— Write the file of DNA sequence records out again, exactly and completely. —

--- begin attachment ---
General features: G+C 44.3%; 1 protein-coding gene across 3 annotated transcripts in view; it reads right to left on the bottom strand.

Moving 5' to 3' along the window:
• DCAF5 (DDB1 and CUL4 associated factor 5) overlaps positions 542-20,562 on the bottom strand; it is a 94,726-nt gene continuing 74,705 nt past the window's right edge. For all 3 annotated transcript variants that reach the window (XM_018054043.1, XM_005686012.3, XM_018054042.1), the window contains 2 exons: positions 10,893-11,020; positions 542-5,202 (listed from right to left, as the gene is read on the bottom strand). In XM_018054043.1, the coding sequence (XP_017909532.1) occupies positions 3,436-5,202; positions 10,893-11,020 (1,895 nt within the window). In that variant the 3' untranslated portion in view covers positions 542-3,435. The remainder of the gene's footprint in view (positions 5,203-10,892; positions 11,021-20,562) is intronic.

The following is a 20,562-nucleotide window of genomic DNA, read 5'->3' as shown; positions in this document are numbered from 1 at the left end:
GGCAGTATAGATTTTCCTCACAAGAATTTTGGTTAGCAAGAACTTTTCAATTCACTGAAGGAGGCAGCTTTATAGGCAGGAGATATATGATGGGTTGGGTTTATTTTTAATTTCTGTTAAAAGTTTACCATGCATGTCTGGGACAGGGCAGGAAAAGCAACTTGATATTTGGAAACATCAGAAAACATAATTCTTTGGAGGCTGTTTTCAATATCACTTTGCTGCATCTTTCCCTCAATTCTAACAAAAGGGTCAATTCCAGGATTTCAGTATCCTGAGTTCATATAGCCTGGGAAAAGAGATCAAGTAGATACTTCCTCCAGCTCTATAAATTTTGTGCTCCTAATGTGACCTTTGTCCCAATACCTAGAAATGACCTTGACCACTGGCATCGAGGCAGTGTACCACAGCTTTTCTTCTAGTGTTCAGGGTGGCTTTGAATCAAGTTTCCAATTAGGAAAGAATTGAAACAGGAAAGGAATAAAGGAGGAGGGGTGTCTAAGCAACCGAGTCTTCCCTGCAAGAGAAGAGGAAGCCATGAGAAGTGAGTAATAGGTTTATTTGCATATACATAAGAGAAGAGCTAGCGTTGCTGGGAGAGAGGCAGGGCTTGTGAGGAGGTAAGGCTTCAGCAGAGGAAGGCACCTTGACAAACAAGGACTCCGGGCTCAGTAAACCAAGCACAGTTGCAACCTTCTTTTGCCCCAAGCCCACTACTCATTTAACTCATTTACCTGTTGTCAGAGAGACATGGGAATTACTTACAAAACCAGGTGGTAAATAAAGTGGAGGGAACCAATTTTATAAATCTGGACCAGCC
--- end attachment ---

General features: G+C 44.3%; 1 protein-coding gene across 3 annotated transcripts in view; it reads right to left on the bottom strand.

Moving 5' to 3' along the window:
• DCAF5 (DDB1 and CUL4 associated factor 5) overlaps positions 542-20,562 on the bottom strand; it is a 94,726-nt gene continuing 74,705 nt past the window's right edge. For all 3 annotated transcript variants that reach the window (XM_018054043.1, XM_005686012.3, XM_018054042.1), the window contains 2 exons: positions 10,893-11,020; positions 542-5,202 (listed from right to left, as the gene is read on the bottom strand). In XM_018054043.1, the coding sequence (XP_017909532.1) occupies positions 3,436-5,202; positions 10,893-11,020 (1,895 nt within the window). In that variant the 3' untranslated portion in view covers positions 542-3,435. The remainder of the gene's footprint in view (positions 5,203-10,892; positions 11,021-20,562) is intronic.

The following is a 20,562-nucleotide window of genomic DNA, read 5'->3' as shown; positions in this document are numbered from 1 at the left end:
GGCAGTATAGATTTTCCTCACAAGAATTTTGGTTAGCAAGAACTTTTCAATTCACTGAAGGAGGCAGCTTTATAGGCAGGAGATATATGATGGGTTGGGTTTATTTTTAATTTCTGTTAAAAGTTTACCATGCATGTCTGGGACAGGGCAGGAAAAGCAACTTGATATTTGGAAACATCAGAAAACATAATTCTTTGGAGGCTGTTTTCAATATCACTTTGCTGCATCTTTCCCTCAATTCTAACAAAAGGGTCAATTCCAGGATTTCAGTATCCTGAGTTCATATAGCCTGGGAAAAGAGATCAAGTAGATACTTCCTCCAGCTCTATAAATTTTGTGCTCCTAATGTGACCTTTGTCCCAATACCTAGAAATGACCTTGACCACTGGCATCGAGGCAGTGTACCACAGCTTTTCTTCTAGTGTTCAGGGTGGCTTTGAATCAAGTTTCCAATTAGGAAAGAATTGAAACAGGAAAGGAATAAAGGAGGAGGGGTGTCTAAGCAACCGAGTCTTCCCTGCAAGAGAAGAGGAAGCCATGAGAAGTGAGTAATAGGTTTATTTGCATATACATAAGAGAAGAGCTAGCGTTGCTGGGAGAGAGGCAGGGCTTGTGAGGAGGTAAGGCTTCAGCAGAGGAAGGCACCTTGACAAACAAGGACTCCGGGCTCAGTAAACCAAGCACAGTTGCAACCTTCTTTTGCCCCAAGCCCACTACTCATTTAACTCATTTACCTGTTGTCAGAGAGACATGGGAATTACTTACAAAACCAGGTGGTAAATAAAGTGGAGGGAACCAATTTTATAAATCTGGACCAGCC